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NEWS
June 27, 1988 | MICHAEL PARKS, Times Staff Writer
A vast complex of new laws is being readied here as the Soviet Communist Party prepares to yield much of its direct authority to government bodies and economic enterprises in an extraordinary retreat from power. At a press conference Sunday, Deputy Justice Minister Mikhail P. Vyshinsky used these words to describe the undertaking: "A revolution is taking place here. Not everyone realizes this, but that is what it is--a revolution."
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NEWS
October 13, 1990 | ELIZABETH SHOGREN, TIMES STAFF WRITER
In a court case without precedent in the Soviet Union, an ultra-nationalist Russian was sentenced Friday to two years at hard labor for stirring up ethnic hatred at a time of increasing anti-Semitism here. Konstantin Smirnov-Ostashvili, 54, a leader of the right-wing Pamyat Society, was convicted of leading an attack on Jewish writers. He was prosecuted under a Soviet law intended to ensure harmony among the country's 100 or more ethnic groups.
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NEWS
April 10, 1988
The Soviet Union is planning sweeping legal reforms that will abolish capital punishment for all crimes except mass murder, a leading Soviet lawyer said in an interview published in the Swedish daily, Dagens Nyheter. Alexander Y. Sukharev, first deputy state prosecutor and former deputy justice minister, gave no details about when the reforms will occur. The Soviet Union allows the death penalty for 18 crimes.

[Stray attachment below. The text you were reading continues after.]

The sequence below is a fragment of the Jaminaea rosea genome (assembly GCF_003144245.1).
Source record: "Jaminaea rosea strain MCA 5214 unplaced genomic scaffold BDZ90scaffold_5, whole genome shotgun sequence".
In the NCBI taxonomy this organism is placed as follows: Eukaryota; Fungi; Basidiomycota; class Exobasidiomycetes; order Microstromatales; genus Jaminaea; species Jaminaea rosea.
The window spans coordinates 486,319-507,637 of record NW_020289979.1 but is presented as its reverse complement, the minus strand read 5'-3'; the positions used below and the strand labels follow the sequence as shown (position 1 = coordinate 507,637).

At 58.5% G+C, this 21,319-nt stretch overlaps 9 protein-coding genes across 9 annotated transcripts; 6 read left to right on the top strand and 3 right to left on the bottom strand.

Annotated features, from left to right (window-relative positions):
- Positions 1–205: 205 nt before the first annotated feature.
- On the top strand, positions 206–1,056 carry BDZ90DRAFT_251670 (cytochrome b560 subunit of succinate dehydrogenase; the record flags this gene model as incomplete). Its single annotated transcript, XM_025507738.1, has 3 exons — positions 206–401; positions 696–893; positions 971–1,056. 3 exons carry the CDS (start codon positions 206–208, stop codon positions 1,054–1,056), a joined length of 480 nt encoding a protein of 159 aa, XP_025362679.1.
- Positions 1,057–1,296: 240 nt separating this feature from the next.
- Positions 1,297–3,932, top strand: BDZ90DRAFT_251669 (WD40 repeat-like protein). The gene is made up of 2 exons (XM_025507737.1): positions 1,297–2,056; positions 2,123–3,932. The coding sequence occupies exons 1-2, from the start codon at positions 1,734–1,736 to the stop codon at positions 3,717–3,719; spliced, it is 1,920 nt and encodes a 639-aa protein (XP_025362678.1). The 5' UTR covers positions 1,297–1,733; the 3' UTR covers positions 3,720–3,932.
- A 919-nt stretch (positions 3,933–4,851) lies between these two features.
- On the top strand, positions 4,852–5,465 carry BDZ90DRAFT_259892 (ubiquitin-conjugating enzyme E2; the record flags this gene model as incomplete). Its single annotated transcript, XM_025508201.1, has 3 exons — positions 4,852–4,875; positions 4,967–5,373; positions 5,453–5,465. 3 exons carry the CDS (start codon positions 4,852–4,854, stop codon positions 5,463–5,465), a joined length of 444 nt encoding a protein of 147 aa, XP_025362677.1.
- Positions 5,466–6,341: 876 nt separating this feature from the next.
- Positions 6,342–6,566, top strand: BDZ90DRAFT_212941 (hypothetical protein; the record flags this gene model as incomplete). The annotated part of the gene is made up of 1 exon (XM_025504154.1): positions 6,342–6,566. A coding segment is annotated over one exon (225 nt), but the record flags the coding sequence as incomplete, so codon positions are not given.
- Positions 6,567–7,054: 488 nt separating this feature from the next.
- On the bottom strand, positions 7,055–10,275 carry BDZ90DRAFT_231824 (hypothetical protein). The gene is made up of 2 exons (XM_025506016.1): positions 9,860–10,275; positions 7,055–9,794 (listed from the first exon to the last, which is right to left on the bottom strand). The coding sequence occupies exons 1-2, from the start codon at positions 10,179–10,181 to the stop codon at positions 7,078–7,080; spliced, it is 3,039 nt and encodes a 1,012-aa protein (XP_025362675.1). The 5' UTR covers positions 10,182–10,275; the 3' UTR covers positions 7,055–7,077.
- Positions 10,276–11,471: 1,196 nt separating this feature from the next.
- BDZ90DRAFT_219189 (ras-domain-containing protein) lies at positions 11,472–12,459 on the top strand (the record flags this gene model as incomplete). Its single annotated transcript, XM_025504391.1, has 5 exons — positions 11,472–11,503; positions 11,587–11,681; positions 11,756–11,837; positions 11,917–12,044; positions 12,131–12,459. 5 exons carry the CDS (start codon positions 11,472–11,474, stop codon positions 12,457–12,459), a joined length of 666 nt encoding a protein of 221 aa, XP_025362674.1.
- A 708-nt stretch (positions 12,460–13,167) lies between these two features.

NEWS
July 7, 1989
The Soviet legislature refused to confirm the first deputy chairman of the nation's highest court because he was an official in the period before perestroika, President Mikhail S. Gorbachev's program of restructuring, the official Tass news agency reported. The Supreme Soviet rejected Sergei I. Gusev by a vote of 162-127, with 73 abstentions, Tass said. Gusev, who assumed the No.
NEWS
October 13, 1990 | ELIZABETH SHOGREN, TIMES STAFF WRITER
In a court case without precedent in the Soviet Union, an ultra-nationalist Russian was sentenced Friday to two years at hard labor for stirring up ethnic hatred at a time of increasing anti-Semitism here. Konstantin Smirnov-Ostashvili, 54, a leader of the right-wing Pamyat Society, was convicted of leading an attack on Jewish writers. He was prosecuted under a Soviet law intended to ensure harmony among the country's 100 or more ethnic groups.
NEWS
November 20, 1988 | Associated Press
The Soviet Supreme Court has sentenced an Azerbaijani to death by firing squad for leading a mob that killed seven people in ethnic riots earlier this year, a witness said Saturday. The verdict against Akhmed I. Akhmedov from the republic of Azerbaijan was handed down Friday, Kuryun Naganpetyan, a Moscow-based Armenian activist, said. It was the first death penalty issued by Soviet courts growing out of the Feb. 28 riots in the Azerbaijan city of Sumgait.
NEWS
May 14, 1987 | WILLIAM J. EATON, Times Staff Writer